Follow Your Instincts - Way to Go!

We spend a lot of our time distracted by our daily chores and commitments. So much so we tend to ignore what our instincts are telling us.

You know how it goes. You spend your time working or, unpaid and traveling to and from work.

You spend time dropping off and picking up the kids. You use up invaluable hours of the day preparing food, eating, sleeping, relaxing with your loved ones, watching TV, socializing, caring, volunteering, whatever.

All the time in the back of your mind you have this little voice that says: You really should be writing, you really should be writing...

Your instincts know what you want but your activities are committing you to a lifestyle you don't want. There's the writer’s dilemma. How do you stop doing what you don't want and start doing what you do want?

Simple - listen to your heart.

I believe there's a reason why we have instincts - they are there to tell us what we really want.

They are there to nag at you to deal with the things that are lacking in your life.

Think for a moment about your dreams – the one’s you have at night.

Your brain needs balance. Your life may be focused on certain activities, relationships and commitments and these alone may seem to be enough stimuli for your waking hours. But during sleep, the brain needs more - it needs to be stimulated to take in a more fully rounded life experience.

So it compensates for missing life experiences by 'making them up' in your dreams.

It's a natural coping mechanism - designed to keep you sane.

On a subconscious level, the brain is taking in, assessing and dealing with all the information it receives - real or imagined. It processes everything, striving for balance.

But what if there is something left over, something found wanting in your life, how would that manifest itself?

I believe it manifests itself as instinct. It's an intuitive yearning that is telling you that you have an emptiness that needs filling - a feeling that something else or some other direction is right for you.

And, for your own good, it's something you must respond to.

For the sake of your writing, you must begin acting on instinct.

Learn that being selfish is most times okay - and in everybody else's best interest and not just yours!

Even flying in the face of logic, you must do the things that your reasoning mind might regard as crazy. You must begin to follow your heart, rather than always listen to your rational brain. For a healthy and fulfilled life, you must begin to do what your instinct is telling you to do.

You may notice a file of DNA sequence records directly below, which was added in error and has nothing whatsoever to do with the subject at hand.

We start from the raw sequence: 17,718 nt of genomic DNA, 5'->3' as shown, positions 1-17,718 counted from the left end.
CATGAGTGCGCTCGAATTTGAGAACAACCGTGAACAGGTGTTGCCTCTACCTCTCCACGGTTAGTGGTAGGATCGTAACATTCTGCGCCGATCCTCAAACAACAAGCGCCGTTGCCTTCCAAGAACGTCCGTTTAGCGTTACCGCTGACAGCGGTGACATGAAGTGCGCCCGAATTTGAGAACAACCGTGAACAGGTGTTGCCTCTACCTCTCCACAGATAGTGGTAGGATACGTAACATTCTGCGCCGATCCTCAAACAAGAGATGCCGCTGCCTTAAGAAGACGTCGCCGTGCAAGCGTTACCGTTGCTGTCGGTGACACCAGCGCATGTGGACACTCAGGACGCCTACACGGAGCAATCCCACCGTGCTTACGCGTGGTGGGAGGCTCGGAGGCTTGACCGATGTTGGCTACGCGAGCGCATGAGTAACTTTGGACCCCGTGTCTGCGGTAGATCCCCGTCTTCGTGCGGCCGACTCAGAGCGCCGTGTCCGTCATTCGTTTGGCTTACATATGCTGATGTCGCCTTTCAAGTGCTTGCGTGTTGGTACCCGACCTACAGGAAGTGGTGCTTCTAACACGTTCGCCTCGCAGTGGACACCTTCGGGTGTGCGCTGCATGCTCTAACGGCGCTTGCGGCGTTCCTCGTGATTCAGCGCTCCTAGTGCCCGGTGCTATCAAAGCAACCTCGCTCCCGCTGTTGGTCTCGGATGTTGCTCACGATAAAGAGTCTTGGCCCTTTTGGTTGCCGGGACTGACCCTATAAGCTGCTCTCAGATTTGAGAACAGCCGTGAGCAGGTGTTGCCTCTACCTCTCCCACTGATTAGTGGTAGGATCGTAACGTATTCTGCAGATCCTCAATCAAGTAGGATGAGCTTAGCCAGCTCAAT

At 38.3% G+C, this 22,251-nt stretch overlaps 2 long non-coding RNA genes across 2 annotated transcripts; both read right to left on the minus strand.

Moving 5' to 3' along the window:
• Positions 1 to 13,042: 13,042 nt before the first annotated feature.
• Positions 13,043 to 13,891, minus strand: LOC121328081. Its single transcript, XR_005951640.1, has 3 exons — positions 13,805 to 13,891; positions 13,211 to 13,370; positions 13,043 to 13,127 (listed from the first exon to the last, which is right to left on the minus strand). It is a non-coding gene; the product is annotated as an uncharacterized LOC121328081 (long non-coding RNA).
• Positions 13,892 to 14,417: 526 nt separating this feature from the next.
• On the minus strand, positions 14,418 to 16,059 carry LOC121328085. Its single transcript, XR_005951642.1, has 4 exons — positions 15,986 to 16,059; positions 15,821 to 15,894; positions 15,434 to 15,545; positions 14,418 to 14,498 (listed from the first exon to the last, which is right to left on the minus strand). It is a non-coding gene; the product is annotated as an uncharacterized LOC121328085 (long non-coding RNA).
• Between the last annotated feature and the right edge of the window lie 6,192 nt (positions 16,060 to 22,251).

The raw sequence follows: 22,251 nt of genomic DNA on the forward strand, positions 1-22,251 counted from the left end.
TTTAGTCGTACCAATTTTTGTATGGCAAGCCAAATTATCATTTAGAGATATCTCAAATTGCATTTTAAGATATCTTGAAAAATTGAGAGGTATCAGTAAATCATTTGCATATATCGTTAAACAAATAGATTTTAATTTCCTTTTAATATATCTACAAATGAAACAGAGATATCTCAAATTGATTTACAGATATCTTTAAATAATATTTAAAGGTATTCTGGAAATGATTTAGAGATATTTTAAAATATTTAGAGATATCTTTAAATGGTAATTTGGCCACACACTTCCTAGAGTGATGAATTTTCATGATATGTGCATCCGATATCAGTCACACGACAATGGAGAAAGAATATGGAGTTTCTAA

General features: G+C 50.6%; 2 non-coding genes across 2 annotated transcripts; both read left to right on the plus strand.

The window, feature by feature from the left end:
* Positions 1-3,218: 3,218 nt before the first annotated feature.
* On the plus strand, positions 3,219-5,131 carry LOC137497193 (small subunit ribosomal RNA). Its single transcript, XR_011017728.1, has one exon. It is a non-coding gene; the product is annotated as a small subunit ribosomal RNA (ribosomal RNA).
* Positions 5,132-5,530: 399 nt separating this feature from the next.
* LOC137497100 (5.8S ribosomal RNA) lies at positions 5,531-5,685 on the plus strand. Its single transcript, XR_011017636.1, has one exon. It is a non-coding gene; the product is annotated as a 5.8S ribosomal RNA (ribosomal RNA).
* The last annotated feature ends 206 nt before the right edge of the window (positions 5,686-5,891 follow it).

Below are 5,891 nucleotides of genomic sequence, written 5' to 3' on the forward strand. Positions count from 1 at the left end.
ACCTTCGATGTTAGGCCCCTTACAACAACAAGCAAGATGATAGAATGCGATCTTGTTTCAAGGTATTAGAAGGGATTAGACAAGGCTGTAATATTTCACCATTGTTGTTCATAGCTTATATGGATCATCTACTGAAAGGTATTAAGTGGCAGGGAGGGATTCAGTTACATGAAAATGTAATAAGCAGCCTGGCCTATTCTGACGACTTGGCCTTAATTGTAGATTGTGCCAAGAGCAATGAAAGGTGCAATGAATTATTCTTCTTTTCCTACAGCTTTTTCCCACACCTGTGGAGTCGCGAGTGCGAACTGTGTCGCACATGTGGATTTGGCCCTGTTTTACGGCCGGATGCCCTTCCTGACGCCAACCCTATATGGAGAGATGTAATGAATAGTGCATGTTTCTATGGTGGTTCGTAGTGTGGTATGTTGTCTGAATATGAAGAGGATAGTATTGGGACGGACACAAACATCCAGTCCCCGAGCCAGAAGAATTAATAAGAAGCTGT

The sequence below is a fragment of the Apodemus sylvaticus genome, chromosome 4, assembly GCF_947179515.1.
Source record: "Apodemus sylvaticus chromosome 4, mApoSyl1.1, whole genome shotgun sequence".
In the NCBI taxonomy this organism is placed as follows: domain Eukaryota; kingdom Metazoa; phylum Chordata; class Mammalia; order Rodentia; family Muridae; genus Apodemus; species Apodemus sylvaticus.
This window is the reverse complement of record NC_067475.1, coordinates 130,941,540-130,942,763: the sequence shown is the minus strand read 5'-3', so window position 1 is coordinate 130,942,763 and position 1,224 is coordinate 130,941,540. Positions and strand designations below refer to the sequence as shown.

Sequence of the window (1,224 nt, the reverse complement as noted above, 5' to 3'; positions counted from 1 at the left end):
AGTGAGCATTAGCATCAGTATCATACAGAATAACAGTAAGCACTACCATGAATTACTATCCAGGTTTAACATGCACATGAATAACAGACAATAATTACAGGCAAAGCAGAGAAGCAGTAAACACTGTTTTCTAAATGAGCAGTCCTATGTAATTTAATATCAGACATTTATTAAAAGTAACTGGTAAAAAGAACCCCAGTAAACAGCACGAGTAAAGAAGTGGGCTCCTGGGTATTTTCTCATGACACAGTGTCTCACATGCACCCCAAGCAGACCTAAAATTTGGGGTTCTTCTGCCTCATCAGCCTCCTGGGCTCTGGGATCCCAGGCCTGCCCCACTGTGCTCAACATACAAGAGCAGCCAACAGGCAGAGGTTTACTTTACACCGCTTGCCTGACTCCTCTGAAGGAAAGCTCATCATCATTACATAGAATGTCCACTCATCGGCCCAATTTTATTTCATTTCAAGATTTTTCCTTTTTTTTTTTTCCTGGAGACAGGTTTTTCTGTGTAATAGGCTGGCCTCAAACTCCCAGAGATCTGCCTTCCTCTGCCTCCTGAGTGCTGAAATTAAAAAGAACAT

And guess what?

It will work for you. You’ll be happier than you've ever been. More successful than you could have ever hoped for. Every day you’ll be doing more of what you love - taking life as it comes and doing what your instinct tells you to do at any given moment.

And you will be rewarded.

Is this path reckless? Irresponsible? Impossible?

Maybe – but do you really want to spend your life letting what other people say influence your need for more creativity? Do you really want to spend your days running around after other people instead of responding to your desire for more ways of expressing your true self and finally living your life with integrity?

Just because other people want you to do things, be places, and honor commitments they forced you into, doesn't mean these things are important. Most likely, in the great scheme of things, they're really not.

Since when was anybody else the boss of you?

Sure, things may get sticky. For me, when I first resolved to start listening to my heart instead of my head, I got sacked from my job. My old boss said outright: "You and I know you shouldn't be here, you should be doing your own thing. Just think of me as the bitch who made it happen!" Sweet lady.

But really, it turned out for the best because my old boss forced me to come to terms with my life. She'd given me no choice but to confront my destiny.

I could have panicked and got another job. Done what everyone else was telling me - seek security, seek boredom, seek a living death.

But no - this time - I refused!

I knew then I had to be a professional writer - what my instincts had been telling me all along - and that I had to make it happen, then and there - or die trying.

So that's what I did. I woke up every morning from that day on and just did what my heart told me to do: write a book today, set up that website now, teach this writing genre, start that writing school, become a publisher, write screenplays for Hollywood, whatever felt right. And it's what

I'm still doing to this day.

Simply responding to my instincts.

(And I guess it's worked out pretty well!)

So, if you have some nagging voice in the back of your mind - listen to it - and act on its advice. It's doing more than just nagging.

It's showing you the way to your destiny!

The Writing Academy

Welcome to the official blog of Rob Parnell's Writing Academy, updated weekly - sometimes more often!